Pax does not sell any marijuana or cannabis oil, but sells the empty pods to companies that fill them with their own oils.
Epidiolex, the first cannabis-based medication approved by the FDA, is now available by prescription nationwide
Many more are in the pipeline
The drug can be prescribed by doctors to treat both Dravet Syndrome and Lennox-Gastaut Syndrome. Both of which are types of epileptic syndromes that begin in very young children. Before a child's first birthday in the case of Dravet Syndrome and between ages 3 and 5.
GW Pharmaceuticals who create the drug got approval from the FDA back in June. The press release itself made clear the drug itself is derived from CBD and does not contain any THC. Which means the fact that it took this long to have a drug derived from CBD, which is not what causes one to get 'high', shows how much distance the United States still has to go. Of course, many products are currently on the market that have CBD in them. In fact, wandering around Brooklyn one can find many shops offering to add CBD to coffee.
Right off of the L TrainWilliamsburg, Brooklyn
Of course, one of the strangest parts of drug enforcement is that Marijuana is still classified as a Schedule 1 substance. Which as a reminder is as bad as drugs can be classified. It was only in September that the DEA was able to classify it as a Schedule 5 substance (or V as they tend to write it).
A bill currently before Congress, the Hemp Farming Act of 2018, which is part of the larger farming bill being considered. It would do many things, including allowing Hemp farmer to access certain water rights, but mainly it would remove low THC cannabis from the Controlled Substances Act. This would make the production of any CBD product way easier, since your CBD source would no longer be technically as dangerous in the eyes of the federal government as Cocaine or Heroine. It has a solid chance of success, largely in part, because two of the most powerful members of the Senate are both from Kentucky, which is prime real estate to grow Hemp in. It may also make the number of products with CBD in it multiply further as the price falls.
This may be needed even for those currently considering getting the prescription for this drug. The list price for a years supply of the drug is a whopping $32,500/year. Although the company is confident that is will be covered by most insurance policies that is no guarantee. Also, although the drug is able to be advertised for around these epileptic conditions, the drug can be prescribed for any off label use. This is the practice where once a drug is judged as safe by the FDA, doctors can try prescribing it for other conditions. The drug company just can't go around advertising for anything else, either on TV or when their drug reps go and visit doctors offices.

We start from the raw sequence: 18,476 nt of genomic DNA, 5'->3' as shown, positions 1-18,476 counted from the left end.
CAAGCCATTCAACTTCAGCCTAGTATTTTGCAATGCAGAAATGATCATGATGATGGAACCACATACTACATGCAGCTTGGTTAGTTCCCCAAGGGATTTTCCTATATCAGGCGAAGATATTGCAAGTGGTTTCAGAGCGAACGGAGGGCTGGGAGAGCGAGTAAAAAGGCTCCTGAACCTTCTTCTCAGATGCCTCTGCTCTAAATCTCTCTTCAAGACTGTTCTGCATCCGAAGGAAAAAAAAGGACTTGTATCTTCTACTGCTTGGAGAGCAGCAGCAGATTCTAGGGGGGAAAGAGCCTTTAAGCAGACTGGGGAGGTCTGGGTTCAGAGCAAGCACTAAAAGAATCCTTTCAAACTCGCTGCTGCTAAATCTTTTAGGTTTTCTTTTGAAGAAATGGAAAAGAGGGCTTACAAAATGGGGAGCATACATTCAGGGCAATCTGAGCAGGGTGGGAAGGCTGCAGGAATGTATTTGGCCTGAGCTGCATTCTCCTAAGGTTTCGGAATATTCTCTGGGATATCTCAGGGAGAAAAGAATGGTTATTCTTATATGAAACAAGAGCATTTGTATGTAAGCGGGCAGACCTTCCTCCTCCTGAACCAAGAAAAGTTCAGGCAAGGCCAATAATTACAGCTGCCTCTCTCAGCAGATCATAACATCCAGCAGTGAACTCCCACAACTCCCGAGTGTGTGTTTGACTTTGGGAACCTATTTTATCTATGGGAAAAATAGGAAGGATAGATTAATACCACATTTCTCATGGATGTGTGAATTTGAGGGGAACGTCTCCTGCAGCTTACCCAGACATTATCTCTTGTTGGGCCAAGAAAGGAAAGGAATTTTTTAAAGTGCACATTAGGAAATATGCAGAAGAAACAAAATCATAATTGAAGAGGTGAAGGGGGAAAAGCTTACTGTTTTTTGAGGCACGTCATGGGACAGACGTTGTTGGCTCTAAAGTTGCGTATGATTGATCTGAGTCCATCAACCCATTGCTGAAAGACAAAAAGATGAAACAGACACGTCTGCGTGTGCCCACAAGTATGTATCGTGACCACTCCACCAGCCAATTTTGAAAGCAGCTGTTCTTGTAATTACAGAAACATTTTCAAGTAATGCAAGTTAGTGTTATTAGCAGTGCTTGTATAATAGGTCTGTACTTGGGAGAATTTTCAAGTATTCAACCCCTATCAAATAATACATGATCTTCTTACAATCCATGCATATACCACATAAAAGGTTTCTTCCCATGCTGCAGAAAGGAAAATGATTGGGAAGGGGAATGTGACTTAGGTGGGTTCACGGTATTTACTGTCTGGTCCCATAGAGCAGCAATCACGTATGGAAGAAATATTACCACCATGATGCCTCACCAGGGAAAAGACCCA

Whether this is a first step in a series of drugs, based on THC being approved, is still anyone's guess. However, with the medical properties of Cannabis well known, it will only be a matter of time until a drug company seeks to monetize the rest of the plant.
New York based beverage giant, Constellation Brands, made headlines again this week, when it reportedly hired Goldman Sachs to help with the sale of its U.S. wine portfolio.
Worth an estimated $40 billion, Constellation Brands hopes to raise $3 billion, in an effort to support its shift from wine and spirits, to craft beer and cannabis.
According to the report, while wine sales are still the majority of its business, Constellation is looking to sell off its less popular assets, some of which are Clos Du Bois, Arbor Mist, and Cooks. The higher end wines like Robert Mondavi are not being included in the deal.
In recent years, wine sales have slumped in the U.S., signaling a shift in preference by the younger generation. It is also clear that craft beer and cannabis are here to stay (Constellation Brands Invests Heavily in Cannabis Industry).
When reached for comment, a spokesman for Constellation brands made the following statement:
"While we don't comment on rumors/speculation, what I can say is consistent with what we said on our earnings call on Oct. 4. We continue to focus on driving growth organically, and through acquisition and innovation at the higher end of our wine and spirits portfolio, which has consistently grown 3-4 times the U.S. market rate.
We are also considering a variety of potential actions to optimize value at the low end of our portfolio, so we can direct our growth efforts and investment dollars more fully towards our focus brands."
Constellation Brands began as a small wine producer in New York in 1945, but found massive success after it acquired the U.S. distribution rights to Corona and Modelo from AB InBev in 2013. Imported beers have soared in popularity in recent years, which has bolstered the brands sales, as domestic beer and wine lose significant market share every quarter.
After its $3.8 billion dollar investment in Canopy Growth (38% stake), and now this divesting of its wine portfolio, it is clear that the family owned business intends on moving into the nascent marijuana industry at full speed.